Reality: dude has a mortgage on that place and many others, he doesn’t own them and probably never will. His monthly expenses are astronomical. He lives paycheck to paycheck despite having a seven figure contract. The sick cars you see in front of his house are probably leased and, in some cases, are loaners given for promotional purposes in return for meeting certain advertising obligations (which many athletes often fail to meet, often getting their cars taken back). The majority of NBA and NFL athletes you see will be broke or close to it soon after they finish playing.

When former NBA guard Kenny Anderson filed for bankruptcy in October 2005, he detailed how the estimated $60 million he earned in the league had dwindled to nothing. He bought eight cars and rang up monthly expenses of $41,000, including outlays for child support, his mother’s mortgage and his own five-bedroom house in Beverly Hills, Calif.—not to mention $10,000 in what he dubbed “hanging-out money.” He also regularly handed out $3,000 to $5,000 to friends and relatives. Former big league slugger Jack Clark filed for bankruptcy in July 1992 while still playing, listing debts of $6.7 million and ownership of 18 cars—17 of which still had outstanding payments.

I’m sure that the lifestyles Anderson and Clark led impressed a lot of people, but what was really there? Not much.

As previously stated, average folks are constantly faced with images of people who seem to live lives that vastly surpass the quality of their own. These images are put in front of people in order to stoke the human being’s natural tendency to envy its fellow man, and it works. The goal is to get people to strive to meet the standards displayed in these images, and to spend accordingly to close the gap. The end result is a culture in which the image of an elite few has a tremendous impact on the way everyone else seeks to live their lives, as so many are willing to go to almost absurd lengths to close the perceived gap between themselves and the ideal individuals they see on television or on social media. Unfortunately, most fail to realize that the ideal lives they seek to mimic are mere facades, often generated at great personal cost to their owners. Too many are content with the mere appearance of success (tenuous as it may be) and too few are willing to take the time to ensure that solid, legitimate foundations underlie the image.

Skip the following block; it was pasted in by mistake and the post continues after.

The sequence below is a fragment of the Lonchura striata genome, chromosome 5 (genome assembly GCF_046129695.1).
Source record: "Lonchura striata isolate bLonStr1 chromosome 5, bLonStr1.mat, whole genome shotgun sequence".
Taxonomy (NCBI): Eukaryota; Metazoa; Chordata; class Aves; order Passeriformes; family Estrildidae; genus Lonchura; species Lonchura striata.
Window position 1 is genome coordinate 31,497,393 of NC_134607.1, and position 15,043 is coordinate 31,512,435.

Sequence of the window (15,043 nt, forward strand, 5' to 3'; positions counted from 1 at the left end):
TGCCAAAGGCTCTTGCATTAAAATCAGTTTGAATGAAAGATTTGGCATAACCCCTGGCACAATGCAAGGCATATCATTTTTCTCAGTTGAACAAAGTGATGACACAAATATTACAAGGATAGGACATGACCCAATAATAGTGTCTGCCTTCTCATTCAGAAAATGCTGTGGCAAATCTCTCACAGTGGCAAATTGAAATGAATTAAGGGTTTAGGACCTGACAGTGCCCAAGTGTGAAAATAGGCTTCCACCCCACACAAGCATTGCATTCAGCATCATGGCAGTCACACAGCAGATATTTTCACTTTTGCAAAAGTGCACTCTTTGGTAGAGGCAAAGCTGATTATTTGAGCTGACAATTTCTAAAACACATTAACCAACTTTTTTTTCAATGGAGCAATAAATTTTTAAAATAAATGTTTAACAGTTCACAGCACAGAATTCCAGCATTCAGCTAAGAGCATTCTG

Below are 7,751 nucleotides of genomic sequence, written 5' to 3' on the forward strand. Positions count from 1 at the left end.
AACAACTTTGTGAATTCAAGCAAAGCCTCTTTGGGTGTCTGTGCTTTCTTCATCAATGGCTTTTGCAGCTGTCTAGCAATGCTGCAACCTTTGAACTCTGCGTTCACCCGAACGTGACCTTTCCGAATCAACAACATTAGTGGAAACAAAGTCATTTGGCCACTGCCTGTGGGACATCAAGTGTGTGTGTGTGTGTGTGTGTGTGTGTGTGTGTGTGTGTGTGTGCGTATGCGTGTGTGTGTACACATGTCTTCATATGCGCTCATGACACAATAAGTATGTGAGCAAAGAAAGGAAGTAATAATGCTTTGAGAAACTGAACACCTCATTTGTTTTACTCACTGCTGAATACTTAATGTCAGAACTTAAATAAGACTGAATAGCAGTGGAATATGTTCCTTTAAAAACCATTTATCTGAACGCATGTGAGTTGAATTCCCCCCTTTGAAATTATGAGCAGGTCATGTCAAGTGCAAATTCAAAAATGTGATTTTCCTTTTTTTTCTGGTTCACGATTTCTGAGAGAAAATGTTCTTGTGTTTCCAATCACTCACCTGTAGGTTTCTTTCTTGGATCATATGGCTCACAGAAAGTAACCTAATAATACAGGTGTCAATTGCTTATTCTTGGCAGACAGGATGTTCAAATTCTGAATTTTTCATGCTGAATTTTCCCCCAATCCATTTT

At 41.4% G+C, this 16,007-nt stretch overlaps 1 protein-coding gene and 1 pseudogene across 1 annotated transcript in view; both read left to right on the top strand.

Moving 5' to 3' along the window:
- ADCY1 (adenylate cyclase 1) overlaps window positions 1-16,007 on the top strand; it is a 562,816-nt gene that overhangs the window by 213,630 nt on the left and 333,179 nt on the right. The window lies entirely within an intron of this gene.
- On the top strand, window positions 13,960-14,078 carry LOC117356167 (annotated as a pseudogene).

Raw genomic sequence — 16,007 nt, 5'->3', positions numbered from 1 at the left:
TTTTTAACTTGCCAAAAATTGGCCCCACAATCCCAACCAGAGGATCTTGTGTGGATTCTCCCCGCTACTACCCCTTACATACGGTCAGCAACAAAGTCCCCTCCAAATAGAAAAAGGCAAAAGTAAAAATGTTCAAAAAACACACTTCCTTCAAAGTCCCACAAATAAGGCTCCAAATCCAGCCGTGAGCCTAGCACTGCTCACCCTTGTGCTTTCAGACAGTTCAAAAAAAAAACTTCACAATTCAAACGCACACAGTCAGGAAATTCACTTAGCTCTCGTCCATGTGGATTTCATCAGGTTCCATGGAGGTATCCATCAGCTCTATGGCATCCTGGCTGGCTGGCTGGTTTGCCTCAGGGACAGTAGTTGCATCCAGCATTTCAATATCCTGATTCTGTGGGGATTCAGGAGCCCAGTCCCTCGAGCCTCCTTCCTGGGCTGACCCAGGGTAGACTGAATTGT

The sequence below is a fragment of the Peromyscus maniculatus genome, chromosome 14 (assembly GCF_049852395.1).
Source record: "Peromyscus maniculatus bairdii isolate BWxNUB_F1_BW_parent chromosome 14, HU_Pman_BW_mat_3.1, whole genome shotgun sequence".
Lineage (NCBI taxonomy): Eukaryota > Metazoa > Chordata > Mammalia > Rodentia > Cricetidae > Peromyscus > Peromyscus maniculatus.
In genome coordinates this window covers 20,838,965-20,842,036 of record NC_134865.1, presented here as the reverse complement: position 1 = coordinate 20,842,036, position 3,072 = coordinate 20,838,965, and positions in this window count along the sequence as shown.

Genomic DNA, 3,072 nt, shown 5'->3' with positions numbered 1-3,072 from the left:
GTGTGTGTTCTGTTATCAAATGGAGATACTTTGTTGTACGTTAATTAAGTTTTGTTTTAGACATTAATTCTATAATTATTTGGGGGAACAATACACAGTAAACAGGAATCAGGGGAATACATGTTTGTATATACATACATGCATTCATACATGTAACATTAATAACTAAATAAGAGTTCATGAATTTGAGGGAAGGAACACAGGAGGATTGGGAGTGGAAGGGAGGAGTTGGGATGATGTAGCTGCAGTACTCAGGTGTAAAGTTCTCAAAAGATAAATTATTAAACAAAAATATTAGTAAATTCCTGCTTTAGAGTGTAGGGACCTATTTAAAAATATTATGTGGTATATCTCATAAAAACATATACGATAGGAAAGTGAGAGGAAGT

It is imperative that every red pill male recognize these truths and avoid the dangerous pitfalls associated with them. The road to true self-improvement is a long one, and there aren’t any shortcuts. You might never succeed entirely in this battle: as I noted before, man is wired to want to “keep up with the Jones’” to some degree and there are going to be times at which you will give in to the temptations presented by that trait. And, of course, there will be times at which playing the game serves a purpose for you: it’s not a bad idea to market yourself, provided you’re not mortgaging your future in order to do it.


It is alright to indulge a little, so long as you do not lose sight of the bigger picture. By understanding the nature of our envy and seeking to build the self-discipline, awareness and control necessary to contain it, one can successfully ensure that they are never led to financial, emotional or social ruin by its ravages. You will see the images of extravagance put in front of you and, instead of running blindly to mimic it at all costs as you count stars that may not exist (as many athletes, entertainers and other often idolized individuals have done, sometimes with fatal results), you will understand the existence of facades and take the time to slowly construct your own excellence on top of a real foundation of true self-improvement, never compromising your financial or professional security in the process. It is this restraint that will ensure that your success will be one that can last for a lifetime and will be for more than just show.